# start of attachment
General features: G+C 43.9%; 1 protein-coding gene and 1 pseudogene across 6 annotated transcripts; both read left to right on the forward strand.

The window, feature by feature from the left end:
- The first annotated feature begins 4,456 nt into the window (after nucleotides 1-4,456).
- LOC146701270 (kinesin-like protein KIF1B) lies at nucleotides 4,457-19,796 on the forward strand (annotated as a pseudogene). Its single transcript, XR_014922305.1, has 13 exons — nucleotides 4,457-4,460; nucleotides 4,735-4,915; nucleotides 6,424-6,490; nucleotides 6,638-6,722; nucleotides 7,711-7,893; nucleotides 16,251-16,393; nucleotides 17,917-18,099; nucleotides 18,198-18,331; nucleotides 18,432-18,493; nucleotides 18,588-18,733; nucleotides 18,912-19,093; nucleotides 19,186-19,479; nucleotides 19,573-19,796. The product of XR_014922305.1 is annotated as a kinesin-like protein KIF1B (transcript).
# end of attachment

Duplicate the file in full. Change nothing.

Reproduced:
General features: G+C 43.9%; 1 protein-coding gene and 1 pseudogene across 6 annotated transcripts; both read left to right on the forward strand.

The window, feature by feature from the left end:
- The first annotated feature begins 4,456 nt into the window (after nucleotides 1-4,456).
- LOC146701270 (kinesin-like protein KIF1B) lies at nucleotides 4,457-19,796 on the forward strand (annotated as a pseudogene). Its single transcript, XR_014922305.1, has 13 exons — nucleotides 4,457-4,460; nucleotides 4,735-4,915; nucleotides 6,424-6,490; nucleotides 6,638-6,722; nucleotides 7,711-7,893; nucleotides 16,251-16,393; nucleotides 17,917-18,099; nucleotides 18,198-18,331; nucleotides 18,432-18,493; nucleotides 18,588-18,733; nucleotides 18,912-19,093; nucleotides 19,186-19,479; nucleotides 19,573-19,796. The product of XR_014922305.1 is annotated as a kinesin-like protein KIF1B (transcript).